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Engagement Rises As The NBA Playoffs Unfold

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Social Media
June 8, 2021
June 21, 2022
 min read

The buildings are filling, the anticipation is rising, the stars are shining. It’s the 2021 NBA Playoffs, the culmination of 18 months of disruption, innovation, change and storytelling that has been historic in so many ways. From the stoppage of play a year ago March, to the “Bubble” championship by the Los Angeles Lakers last fall, to the late start and return to play last winter in the midst of social unrest, empty arenas and uncertainty of how the pandemic would affect play, the business, and engagement of the NBA, its players and its partners has been nothing but challenging. Then you factor in the angst amongst those who still rely on traditional “measurement,” and the pivoting to new ways of thinking and engagement, and you have a picture as we go deeper into the playoffs that is in some ways unclear but in many ways pointing to reinforce some things anyone in sport would hope to see. The content of the NBA and its teams and players continues to be diverse and engaging. Stars drive awareness and most importantly, even the casual, distracted fan will find his or her way to the conversation as we head towards the Finals. When looking at the numbers through the lens not just of the early rounds of these playoffs, but through the last year, the data backs up the excitement, on the court, in the stands, and growth of the NBA on a global scale.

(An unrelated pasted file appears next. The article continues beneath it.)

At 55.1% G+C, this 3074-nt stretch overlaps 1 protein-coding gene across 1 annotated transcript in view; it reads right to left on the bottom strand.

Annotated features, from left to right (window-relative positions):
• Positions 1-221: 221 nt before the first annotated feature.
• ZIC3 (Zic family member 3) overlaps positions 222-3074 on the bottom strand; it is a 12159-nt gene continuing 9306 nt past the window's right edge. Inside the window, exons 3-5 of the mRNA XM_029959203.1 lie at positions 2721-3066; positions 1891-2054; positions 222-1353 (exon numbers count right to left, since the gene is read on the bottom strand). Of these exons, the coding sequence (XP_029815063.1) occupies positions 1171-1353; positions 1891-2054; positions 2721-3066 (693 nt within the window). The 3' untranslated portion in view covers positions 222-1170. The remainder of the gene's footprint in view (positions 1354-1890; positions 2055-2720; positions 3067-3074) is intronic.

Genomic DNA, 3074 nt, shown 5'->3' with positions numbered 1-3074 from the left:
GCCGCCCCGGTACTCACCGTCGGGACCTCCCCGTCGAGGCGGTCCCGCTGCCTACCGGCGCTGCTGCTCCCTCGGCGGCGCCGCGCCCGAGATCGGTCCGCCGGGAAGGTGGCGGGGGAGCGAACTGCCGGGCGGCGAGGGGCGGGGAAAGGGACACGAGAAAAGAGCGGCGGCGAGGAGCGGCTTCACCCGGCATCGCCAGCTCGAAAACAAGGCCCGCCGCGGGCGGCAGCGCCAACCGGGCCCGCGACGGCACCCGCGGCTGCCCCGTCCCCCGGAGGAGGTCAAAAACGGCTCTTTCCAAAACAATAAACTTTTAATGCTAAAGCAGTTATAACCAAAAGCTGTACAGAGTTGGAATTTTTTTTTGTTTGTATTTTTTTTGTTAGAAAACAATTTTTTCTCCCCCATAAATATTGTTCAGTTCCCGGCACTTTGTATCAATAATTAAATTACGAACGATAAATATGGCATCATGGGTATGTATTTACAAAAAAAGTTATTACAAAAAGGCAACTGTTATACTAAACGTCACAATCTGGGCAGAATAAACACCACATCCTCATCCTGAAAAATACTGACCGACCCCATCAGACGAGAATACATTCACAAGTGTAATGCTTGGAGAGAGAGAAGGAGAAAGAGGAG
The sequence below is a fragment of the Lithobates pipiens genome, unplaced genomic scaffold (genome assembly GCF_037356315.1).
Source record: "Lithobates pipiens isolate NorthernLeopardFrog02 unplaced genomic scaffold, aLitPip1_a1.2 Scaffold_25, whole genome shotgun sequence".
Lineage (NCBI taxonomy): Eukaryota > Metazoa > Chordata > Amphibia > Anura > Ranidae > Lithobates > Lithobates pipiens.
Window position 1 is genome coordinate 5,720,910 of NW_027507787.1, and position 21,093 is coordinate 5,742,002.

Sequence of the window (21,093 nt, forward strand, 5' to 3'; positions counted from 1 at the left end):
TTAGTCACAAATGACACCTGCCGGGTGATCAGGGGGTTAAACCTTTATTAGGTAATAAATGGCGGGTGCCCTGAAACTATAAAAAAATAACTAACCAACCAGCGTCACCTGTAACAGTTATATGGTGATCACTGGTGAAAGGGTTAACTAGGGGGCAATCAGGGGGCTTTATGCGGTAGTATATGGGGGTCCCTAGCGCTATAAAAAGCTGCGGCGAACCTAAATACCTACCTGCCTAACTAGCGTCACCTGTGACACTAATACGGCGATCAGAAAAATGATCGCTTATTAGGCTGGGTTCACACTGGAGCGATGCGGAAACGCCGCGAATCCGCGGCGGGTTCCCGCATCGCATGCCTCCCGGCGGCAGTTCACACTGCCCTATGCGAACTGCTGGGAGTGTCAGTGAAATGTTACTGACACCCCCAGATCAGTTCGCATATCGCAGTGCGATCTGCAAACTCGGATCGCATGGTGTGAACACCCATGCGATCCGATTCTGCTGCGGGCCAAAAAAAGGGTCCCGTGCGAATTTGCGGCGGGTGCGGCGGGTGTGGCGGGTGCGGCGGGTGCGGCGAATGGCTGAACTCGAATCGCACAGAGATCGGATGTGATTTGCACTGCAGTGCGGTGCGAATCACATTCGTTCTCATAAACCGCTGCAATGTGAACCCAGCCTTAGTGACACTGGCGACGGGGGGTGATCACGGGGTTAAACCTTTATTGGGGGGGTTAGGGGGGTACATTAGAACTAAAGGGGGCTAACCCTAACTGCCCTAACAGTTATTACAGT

Interest In Playoffs Keep Rising 

Adam Silver’s team put great emphasis on the adjusted schedule the past two years, with the goal of delivering compelling and competitive playoff scenarios. One element into the mix was the NBA Play-In Tournament, which drew the ire of some players, but in reality, showed innovation and helped interest and competitive balance rise.  The social numbers proved it out. This year's Play-In Tournament drew fan interest successfully, with participating teams' social content receiving 2.3x more impressions per post than the regular season.  Additionally, it was leveraged efficiently on behalf of brands, providing $2.6K of exposure value per post. League-wide sponsors such as Michelob Ultra and Nike earned as much as 431% and 338% more value, respectively, per post during the Play-In round.

The best example of play-in success was surprisingly not from a big market team, it was from one of the smallest, the Memphis Grizzlies. Memphis, the sole NBA team to participate in a Play-In matchup each of the past two seasons, produced twice as much engagement per post. This year's playoffs in particular saw a greater increase in impressions (33%) and engagements (91%) relative to the Play-In games than the prior season, so it shows the value of why the Play-In can succeed and will probably be here to stay.